All kinds of things happen on subway platforms. People meet, argue, commit criminal acts, suffer accidents and fall in love (I should know; a decade ago I met my wife on the London Underground). But even set against the regular entertainment to be found riding the New York City Subway, the scene just after midnight on Friday at the 96th St 1,2,3 stop was surreal.
A crowd of around 15 people were gathered to watch a cellist play a suite by Johann Sebastian Bach next to a sign reading: “We do not want money but ask simply that you listen with your heart and soul.” The audience shifted as people caught their trains, the announcement, arrival and departure of which loudly interrupted the music.
Welcome to the fourth ”Bach in the Subways Day.” It’s an annual music event dedicated to showcasing the music of the German baroque composer that occurs on his birthday. (This year Bach would have been 329.) The performer was Dale Henderson, the founder of Bach in the Subways, a Bostonian cellist and music teacher who now lives on Manhattan’s Upper West Side.
Henderson, 37, whose feverish facial contortions while playing the cello place him in the visually expressive school of classical musicians, originated the day in 2011 with two other performers. This year there are 75 participants in 13 cities spanning 3 continents. In addition to stations throughout America, Bach was performed last Friday in Canada and Germany by violinists, saxophonists, double-bassists and accordionists for between one and two hours a set. In Taipei, Taiwan, a Bach flash mob consisting of cellists and tuba players took over a train.
At Henderson’s midnight recital, the cluster of people that saw him perform resembled a crowd surrounding a crime scene. One woman, Bo Park, shouted at Henderson, “How long have you been playing? For a few hours?”
“Five minutes,” came the reply.
“I love how he’s playing in the subways,” Park said as she stepped into her subway car. “But why is he playing?”
Why indeed? While Henderson continues playing, Sudeshna Mukerjee, who handles the social media for the initiative, fills me in on the ambitious motive which is a crusade to save classical music from extinction. “Dale’s notion is sowing the seeds of the future generation”, she says. “Classical music is dying out so with this initiative he’s trying to save music and expose people to it by raising awareness.”
“I’ve always connected with Bach in a special way. ‘Bach in the Subways’ is a soup kitchen for a world starving for classical music.”
When I catch up with Henderson afterwards he is aware of the pitfalls of sounding pretentious (“I try not to be gloom and doom about it because it’s not attractive”) but soon warms to his theme. “I’ve always connected with Bach in a special way,” he says. “Bach in the Subways is a soup kitchen for a world starving for classical music.”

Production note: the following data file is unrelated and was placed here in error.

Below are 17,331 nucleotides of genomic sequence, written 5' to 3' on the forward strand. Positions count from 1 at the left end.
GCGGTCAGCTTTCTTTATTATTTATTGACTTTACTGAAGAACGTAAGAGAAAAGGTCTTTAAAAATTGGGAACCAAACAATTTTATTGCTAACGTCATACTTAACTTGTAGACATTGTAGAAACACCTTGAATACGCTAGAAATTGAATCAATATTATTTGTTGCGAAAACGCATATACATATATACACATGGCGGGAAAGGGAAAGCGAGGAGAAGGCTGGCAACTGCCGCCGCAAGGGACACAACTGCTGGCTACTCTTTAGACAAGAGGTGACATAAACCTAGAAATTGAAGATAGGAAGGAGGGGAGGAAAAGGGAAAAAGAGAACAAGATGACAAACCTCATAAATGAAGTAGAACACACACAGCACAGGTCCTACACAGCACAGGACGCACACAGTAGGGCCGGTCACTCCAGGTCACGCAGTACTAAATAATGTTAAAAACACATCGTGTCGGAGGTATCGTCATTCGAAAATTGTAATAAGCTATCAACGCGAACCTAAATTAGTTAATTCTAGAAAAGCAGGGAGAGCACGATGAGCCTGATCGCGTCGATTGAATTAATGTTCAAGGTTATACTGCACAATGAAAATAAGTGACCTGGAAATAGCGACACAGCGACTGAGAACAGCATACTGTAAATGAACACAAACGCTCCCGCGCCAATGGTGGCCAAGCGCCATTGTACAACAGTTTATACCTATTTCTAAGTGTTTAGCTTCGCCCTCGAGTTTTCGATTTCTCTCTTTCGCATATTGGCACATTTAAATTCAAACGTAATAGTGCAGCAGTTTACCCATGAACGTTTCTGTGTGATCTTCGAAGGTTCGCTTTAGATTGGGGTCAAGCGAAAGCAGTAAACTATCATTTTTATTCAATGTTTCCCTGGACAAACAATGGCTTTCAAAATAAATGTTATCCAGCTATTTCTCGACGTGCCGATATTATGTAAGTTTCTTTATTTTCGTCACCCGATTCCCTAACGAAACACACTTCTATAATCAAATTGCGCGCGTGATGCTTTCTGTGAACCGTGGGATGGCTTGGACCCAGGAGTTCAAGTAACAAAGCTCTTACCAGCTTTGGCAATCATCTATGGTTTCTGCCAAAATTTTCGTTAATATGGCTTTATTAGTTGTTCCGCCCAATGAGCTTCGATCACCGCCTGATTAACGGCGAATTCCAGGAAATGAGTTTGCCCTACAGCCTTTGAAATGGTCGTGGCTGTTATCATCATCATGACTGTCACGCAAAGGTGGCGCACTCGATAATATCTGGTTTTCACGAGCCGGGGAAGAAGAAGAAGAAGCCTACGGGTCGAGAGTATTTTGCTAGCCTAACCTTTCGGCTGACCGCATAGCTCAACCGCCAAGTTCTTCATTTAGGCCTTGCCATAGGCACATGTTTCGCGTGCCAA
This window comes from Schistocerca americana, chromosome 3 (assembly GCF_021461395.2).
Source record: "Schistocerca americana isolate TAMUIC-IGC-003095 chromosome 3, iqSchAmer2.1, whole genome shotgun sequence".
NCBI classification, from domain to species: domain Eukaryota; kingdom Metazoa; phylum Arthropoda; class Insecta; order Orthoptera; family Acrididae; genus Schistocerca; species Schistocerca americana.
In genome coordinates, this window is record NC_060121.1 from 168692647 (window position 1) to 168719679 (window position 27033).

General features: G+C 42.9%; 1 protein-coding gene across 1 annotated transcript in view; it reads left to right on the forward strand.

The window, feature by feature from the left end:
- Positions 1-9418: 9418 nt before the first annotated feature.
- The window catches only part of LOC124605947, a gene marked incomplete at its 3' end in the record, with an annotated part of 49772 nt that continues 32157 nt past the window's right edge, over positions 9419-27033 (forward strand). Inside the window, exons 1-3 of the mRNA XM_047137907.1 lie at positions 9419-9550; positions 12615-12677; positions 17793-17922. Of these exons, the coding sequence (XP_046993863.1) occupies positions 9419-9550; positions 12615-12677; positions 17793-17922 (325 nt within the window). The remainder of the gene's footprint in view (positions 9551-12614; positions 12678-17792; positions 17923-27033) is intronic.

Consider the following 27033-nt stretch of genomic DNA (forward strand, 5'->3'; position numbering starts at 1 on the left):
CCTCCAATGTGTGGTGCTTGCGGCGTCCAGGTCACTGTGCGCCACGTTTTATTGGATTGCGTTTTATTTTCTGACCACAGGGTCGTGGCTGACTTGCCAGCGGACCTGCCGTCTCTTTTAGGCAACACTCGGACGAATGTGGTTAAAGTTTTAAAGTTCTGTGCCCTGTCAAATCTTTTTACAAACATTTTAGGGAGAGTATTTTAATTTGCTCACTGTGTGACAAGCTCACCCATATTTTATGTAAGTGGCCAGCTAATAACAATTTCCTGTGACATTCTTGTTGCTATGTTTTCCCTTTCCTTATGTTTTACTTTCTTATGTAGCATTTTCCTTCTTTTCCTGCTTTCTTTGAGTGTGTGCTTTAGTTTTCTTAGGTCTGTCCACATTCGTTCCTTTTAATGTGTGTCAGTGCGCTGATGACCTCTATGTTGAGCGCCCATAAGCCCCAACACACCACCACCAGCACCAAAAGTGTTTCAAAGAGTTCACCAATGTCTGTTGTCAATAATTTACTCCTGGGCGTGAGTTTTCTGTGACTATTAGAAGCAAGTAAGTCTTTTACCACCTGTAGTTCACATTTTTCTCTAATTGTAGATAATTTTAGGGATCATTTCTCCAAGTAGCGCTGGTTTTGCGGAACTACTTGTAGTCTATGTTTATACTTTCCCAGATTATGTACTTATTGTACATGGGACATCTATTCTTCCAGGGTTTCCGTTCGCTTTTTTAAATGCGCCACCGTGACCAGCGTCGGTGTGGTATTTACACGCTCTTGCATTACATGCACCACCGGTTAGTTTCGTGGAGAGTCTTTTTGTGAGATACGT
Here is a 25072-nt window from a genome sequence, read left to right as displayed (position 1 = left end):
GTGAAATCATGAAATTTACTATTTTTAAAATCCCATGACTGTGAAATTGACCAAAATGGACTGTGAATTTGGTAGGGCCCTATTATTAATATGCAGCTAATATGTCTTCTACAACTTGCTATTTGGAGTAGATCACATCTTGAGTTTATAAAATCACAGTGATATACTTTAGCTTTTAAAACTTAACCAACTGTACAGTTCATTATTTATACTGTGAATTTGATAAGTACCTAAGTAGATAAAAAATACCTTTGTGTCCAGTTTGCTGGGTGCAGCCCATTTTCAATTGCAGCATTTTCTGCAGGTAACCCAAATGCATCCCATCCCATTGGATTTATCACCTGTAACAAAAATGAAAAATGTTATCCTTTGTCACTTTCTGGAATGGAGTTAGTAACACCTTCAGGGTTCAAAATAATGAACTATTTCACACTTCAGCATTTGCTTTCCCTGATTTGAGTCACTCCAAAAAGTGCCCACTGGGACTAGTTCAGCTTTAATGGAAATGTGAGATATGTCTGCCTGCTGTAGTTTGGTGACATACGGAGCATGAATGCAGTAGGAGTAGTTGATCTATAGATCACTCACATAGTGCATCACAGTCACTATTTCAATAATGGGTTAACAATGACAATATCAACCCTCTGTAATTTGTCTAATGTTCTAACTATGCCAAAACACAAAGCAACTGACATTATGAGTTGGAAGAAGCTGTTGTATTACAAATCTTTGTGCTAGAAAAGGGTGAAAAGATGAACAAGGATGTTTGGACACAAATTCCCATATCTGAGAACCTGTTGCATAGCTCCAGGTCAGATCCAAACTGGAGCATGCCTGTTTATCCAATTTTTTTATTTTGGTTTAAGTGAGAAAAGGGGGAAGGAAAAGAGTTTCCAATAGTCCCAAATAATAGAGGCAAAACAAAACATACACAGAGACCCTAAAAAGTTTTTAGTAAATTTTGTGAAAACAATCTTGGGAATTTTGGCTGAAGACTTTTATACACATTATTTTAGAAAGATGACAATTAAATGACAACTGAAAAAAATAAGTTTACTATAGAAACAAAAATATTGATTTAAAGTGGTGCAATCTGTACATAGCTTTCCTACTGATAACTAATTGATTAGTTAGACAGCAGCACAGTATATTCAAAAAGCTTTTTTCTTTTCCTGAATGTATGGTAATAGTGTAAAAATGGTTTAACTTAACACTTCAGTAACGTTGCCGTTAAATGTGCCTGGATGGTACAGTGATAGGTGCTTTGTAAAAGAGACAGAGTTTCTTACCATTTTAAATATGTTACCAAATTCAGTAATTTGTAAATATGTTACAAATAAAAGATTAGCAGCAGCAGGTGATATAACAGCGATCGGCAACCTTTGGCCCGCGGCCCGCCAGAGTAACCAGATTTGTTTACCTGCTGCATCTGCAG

Not everyone is hungry. During a lunchtime performance by saxophonist Jeremy Danneman at Brooklyn’s Lorimer Street station, I interrupt a couple sharing a tender embrace to tell them about Bach in the Subways. “I would prefer to hear ‘The Entertainer,’” the young lady says (they declined to give their names). Her paramour disagrees: “It’s amazing how the saxophone corresponds with the composer.”
After his two-hour set Danneman, 34, a wiry dead ringer for Sean Penn’s lawyer character David Kleinfeld in the film Carlito’s Way, tells me he shares his birthday with Bach. “The highlight was a school field trip that came specially to see Bach in the Subways who were perfectly behaved,” he says. “I don’t know which school it was but they got here on the G train.”
Danneman is no stranger to public performances--he founded a non-profit music charity Parade of One that performs in Rwanda--but for the Bach gig he modified his location. “I started on the Brooklyn-bound side but got a better reaction on the Manhattan-bound side. More people are going to Manhattan because they’re getting started on some sort of action and on the other side they’re on the way home.”
Bach, who was himself a keen organ player as well as composer, seems well-suited for buskers. “People don’t expect to hear Bach so that makes it almost a humorous thing,” Danneman says. “There’s a very close relationship between the way Bach composed and the way jazz musicians improvise. Charlie Parker was really influenced by Bach.” Other players felt a kind of cultural civic duty. “I especially love it when parents and their kids stop to talk to me about what it’s like being a musician and where they can go to learn how to play,” says cellist Layne McNeish who played Bach at the 47-50 Rockefeller Center St station during morning rush-hour before going to her job as a Broadway PR.
As Bach on the Subways has grown in size and stature, its audience has expanded beyond surprised strangers. Software programmer and part-time musician David de la Nuez, from Washington Heights, brought along a chair to watch Henderson play at midnight. “I took a two-hour nap before I came here,” he said before adding, “my wife and I will likely fight tomorrow about who gets to stays at home to be with the kids and who sees more Bach in the Subways.”
Such reactions vindicate Henderson’s dream. He’s also grateful to the MTA for being so accommodating to his access requests: “New York is the best place in the world for this. In LA there were problems that were only solved at the last minute. In Berlin they had to call it off because the authorities were so authoritative.”
The consistency of the help provided by New York’s transit authorities is not matched by the reaction from the audience. “One guy got really angry I wouldn’t take a dollar and poked me while I was playing,” Henderson recalled. “And a homeless person writhed in seeming ecstasy while I played. That wasn’t such a bad thing--I’ve had worse reactions!”